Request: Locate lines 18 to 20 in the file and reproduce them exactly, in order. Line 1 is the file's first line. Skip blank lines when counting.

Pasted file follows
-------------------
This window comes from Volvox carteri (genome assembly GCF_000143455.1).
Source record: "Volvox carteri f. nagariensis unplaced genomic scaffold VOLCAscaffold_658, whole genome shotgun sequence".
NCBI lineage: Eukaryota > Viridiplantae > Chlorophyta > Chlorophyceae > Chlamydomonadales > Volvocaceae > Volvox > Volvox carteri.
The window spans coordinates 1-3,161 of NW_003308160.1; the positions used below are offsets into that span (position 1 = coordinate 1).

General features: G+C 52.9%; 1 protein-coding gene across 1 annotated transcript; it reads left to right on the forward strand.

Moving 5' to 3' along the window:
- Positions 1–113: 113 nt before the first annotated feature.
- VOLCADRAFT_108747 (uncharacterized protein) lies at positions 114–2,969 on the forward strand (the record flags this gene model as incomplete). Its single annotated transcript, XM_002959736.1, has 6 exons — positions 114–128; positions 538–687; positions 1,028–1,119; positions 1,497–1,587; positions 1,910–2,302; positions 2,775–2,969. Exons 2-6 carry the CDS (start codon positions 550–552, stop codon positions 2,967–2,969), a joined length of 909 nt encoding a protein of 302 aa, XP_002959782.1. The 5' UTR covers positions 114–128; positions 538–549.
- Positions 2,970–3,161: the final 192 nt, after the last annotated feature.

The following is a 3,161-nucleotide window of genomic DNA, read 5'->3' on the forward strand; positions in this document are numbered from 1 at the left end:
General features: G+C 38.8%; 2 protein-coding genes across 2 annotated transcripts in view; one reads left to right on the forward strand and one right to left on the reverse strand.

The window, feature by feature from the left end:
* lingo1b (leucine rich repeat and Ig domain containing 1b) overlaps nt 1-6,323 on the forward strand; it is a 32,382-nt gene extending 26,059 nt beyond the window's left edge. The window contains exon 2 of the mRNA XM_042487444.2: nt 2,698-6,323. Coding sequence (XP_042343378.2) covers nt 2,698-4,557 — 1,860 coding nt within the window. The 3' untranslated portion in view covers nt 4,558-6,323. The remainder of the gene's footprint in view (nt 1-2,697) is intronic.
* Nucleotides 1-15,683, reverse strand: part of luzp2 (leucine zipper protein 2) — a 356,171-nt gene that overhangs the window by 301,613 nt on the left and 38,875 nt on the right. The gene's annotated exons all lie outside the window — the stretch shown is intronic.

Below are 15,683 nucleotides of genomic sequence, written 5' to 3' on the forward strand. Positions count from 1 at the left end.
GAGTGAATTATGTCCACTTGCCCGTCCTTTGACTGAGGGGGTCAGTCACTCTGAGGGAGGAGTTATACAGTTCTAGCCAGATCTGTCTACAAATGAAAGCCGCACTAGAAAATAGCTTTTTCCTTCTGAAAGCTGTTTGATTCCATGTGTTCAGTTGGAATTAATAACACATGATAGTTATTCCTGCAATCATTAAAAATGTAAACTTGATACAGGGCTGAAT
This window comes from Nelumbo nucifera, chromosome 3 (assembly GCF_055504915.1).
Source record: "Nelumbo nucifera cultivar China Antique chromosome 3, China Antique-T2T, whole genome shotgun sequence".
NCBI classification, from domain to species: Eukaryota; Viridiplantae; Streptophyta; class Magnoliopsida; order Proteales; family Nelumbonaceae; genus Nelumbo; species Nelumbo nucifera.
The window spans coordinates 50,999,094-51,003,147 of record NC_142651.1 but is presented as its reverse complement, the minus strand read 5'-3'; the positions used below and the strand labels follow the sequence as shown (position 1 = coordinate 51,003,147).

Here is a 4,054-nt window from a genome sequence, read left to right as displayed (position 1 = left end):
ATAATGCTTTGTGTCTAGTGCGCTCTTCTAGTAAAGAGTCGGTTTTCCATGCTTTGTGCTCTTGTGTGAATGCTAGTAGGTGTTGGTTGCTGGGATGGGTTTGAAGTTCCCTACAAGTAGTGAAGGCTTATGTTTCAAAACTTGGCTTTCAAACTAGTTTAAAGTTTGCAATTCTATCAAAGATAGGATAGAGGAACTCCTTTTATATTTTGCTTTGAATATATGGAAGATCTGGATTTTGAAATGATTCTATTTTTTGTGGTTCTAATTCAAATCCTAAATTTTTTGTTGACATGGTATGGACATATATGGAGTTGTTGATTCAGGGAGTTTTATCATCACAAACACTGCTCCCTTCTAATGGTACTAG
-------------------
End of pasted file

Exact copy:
Source record: "Nelumbo nucifera cultivar China Antique chromosome 3, China Antique-T2T, whole genome shotgun sequence".
NCBI classification, from domain to species: Eukaryota; Viridiplantae; Streptophyta; class Magnoliopsida; order Proteales; family Nelumbonaceae; genus Nelumbo; species Nelumbo nucifera.
The window spans coordinates 50,999,094-51,003,147 of record NC_142651.1 but is presented as its reverse complement, the minus strand read 5'-3'; the positions used below and the strand labels follow the sequence as shown (position 1 = coordinate 51,003,147).